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Thread: Help Please!

  1. #1

    Unhappy Help Please!

    Hi, I have a 17month old ridgeback cross (staghound). His separation anxiety is not getting better even with all the behavioural training we have been doing. Front door(s), windows, curtains are favourite targets, coupled with excessive barking. I am at my wits end what to do . Not only did the repair costs run into $000, but relationships with neighbours and local council are getting very strained... I do not want to give him up, but it is getting impossible to lead a normal life and or leave the house. When we are in he is usually well behaved. I also can't afford $200 a pop visits from specialists. I know there's medication and I am willing to try that. Any experiences? Tips? Any thoughts will be gratefully received.
    Last edited by zaar; 04-21-2011 at 04:15 PM.

  2. #2

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    What exactly have you been doing? What does your training involve?

    Do you practice NILIF? (Nothing In Life Is Free) Read up on this first and start implementing it immediately. If you can go into more detail on what you're already doing I might be able to suggest some other things.

    Nothing in Life is Free

  3. #3
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    you don't really mention what methods you have already tried but his still a young dog, with a lot of energy, if his not desexed... he could also be sexually frustrated which just adds to the tension of this situation.

    from the sounds of it you leave your dog in the house while your gone....if you have an appropriate yard.. why not in the yard??
    I'm a vet nurse trainee, not a dog trainer but these are my suggestions

    first of all i would suggest starting him with some basic training. it would be good to get your dog to learn to focus and be clam. teach things like sit, stay and come so you can have him follow you when you want and not follow you when you don't want. this will set you up for 'outside time' sitting at the backdoor before being let in means there's no shoving, pushing or panic attack at the door instead you can ask for a nice calm sit until you say its okay to enter. teaching tricks and manners is a good way of mentally exercising your dog and believe it or not it does tire them out :P


    *Crate training teaches calm quiet time, builds up to periods of separation

    *boredom busters "give the dog something to do while your gone, hide food, leave out puzzles, chew toys, stuffed kongs"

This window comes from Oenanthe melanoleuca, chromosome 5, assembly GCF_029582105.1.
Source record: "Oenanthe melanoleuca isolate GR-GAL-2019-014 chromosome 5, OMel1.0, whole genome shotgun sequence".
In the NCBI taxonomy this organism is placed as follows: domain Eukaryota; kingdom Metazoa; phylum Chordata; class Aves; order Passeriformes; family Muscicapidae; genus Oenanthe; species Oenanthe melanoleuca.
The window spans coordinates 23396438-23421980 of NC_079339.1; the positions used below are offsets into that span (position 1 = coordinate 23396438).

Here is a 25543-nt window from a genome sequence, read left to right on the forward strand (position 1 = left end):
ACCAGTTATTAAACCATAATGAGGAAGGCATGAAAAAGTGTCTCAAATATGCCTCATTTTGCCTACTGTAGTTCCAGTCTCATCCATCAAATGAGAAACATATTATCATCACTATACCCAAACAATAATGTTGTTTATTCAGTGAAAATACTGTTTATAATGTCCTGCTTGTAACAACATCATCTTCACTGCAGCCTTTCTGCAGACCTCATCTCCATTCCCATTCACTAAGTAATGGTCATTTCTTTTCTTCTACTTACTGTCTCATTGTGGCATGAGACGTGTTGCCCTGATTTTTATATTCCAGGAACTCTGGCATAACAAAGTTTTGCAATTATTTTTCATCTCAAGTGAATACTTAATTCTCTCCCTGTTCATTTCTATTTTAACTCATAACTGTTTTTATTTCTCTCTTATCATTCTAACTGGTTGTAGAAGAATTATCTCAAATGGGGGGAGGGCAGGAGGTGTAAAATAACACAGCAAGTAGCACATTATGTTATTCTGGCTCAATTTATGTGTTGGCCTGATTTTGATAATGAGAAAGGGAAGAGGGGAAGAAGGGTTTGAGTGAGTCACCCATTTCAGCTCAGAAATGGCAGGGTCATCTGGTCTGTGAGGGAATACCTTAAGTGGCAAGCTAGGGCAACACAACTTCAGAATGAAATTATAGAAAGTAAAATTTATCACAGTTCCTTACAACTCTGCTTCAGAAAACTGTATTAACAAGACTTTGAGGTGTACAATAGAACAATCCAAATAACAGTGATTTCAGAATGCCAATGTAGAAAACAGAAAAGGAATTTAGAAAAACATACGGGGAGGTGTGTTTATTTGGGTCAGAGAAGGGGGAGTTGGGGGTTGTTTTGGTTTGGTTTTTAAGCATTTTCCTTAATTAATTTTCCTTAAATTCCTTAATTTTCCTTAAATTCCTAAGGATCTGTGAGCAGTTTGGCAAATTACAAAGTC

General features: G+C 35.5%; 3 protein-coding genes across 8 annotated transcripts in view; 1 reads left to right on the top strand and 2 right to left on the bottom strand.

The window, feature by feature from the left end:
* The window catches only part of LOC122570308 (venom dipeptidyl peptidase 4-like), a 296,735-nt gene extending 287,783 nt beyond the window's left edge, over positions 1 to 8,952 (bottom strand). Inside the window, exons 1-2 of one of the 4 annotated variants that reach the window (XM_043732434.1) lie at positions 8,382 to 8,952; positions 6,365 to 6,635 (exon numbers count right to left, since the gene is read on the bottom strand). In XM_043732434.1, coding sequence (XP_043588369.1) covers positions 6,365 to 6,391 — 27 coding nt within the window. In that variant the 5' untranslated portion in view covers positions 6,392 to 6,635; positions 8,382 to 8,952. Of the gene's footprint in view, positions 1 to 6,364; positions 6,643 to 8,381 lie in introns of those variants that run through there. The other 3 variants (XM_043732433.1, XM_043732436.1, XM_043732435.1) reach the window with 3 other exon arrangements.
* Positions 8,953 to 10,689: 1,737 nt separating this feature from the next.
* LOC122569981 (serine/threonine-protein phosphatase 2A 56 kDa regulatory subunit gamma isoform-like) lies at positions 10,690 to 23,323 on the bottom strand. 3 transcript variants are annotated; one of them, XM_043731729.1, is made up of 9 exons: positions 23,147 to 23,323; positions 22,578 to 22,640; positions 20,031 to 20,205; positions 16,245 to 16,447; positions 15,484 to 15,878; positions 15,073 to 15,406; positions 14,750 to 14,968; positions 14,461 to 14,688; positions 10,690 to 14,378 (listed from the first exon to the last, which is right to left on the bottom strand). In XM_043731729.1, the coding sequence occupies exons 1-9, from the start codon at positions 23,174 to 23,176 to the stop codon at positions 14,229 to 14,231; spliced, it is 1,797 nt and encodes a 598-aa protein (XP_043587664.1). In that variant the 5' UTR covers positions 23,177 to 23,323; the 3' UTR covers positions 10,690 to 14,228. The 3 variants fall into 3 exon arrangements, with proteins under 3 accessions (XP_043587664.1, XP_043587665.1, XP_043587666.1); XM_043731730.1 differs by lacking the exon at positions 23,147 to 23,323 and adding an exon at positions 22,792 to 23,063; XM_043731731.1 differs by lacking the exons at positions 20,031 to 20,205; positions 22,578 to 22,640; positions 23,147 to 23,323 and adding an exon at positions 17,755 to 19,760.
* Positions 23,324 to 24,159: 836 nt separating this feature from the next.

* teaching stay, a small exercise to encourage separation. once you get it to the point where you can have your dog voluntarily stand in the middle of a football field and

    *scatter feeding

    * long walk before you leave him at home all day

    * i know time for training can be an issue, but try leaving him isolated for small periods of time put him in a separate room blocked by a bay gate, gradually get further and further away from him treating him every time his clam and quiet gradually get to the point where he can't see you at all. completely ignore him once he stops crying reward him by showing him your still there.

    *isolate the areas of the house his aloud in while your gone and make sure there nothing he can destroy (when i leave my dog inside and i'm not home, which is almost never, i leave her in an empty hall way with only her bed water and a chew toy)

    * do not let your dog 'demand attention' ei. let him walk up to you and nudge or mouth or nip or bark until you pat him, this encourages him to gt what he wants when he wants. instead ignore him until he walks away and then you can call him over for a pat...

    * teach to bark/speak on command, so then you can also ask him for quiet when you want him to stop

    I also heard from a dog trainer once, that when dogs have separation anxiety majority of the time its because the dog is actually afraid something is going to happen to you, because they are not there to protect you. Meaning that the dog doesn't trust that you can protect yourself. practicing trust exercises to build the dogs trust in you could also help.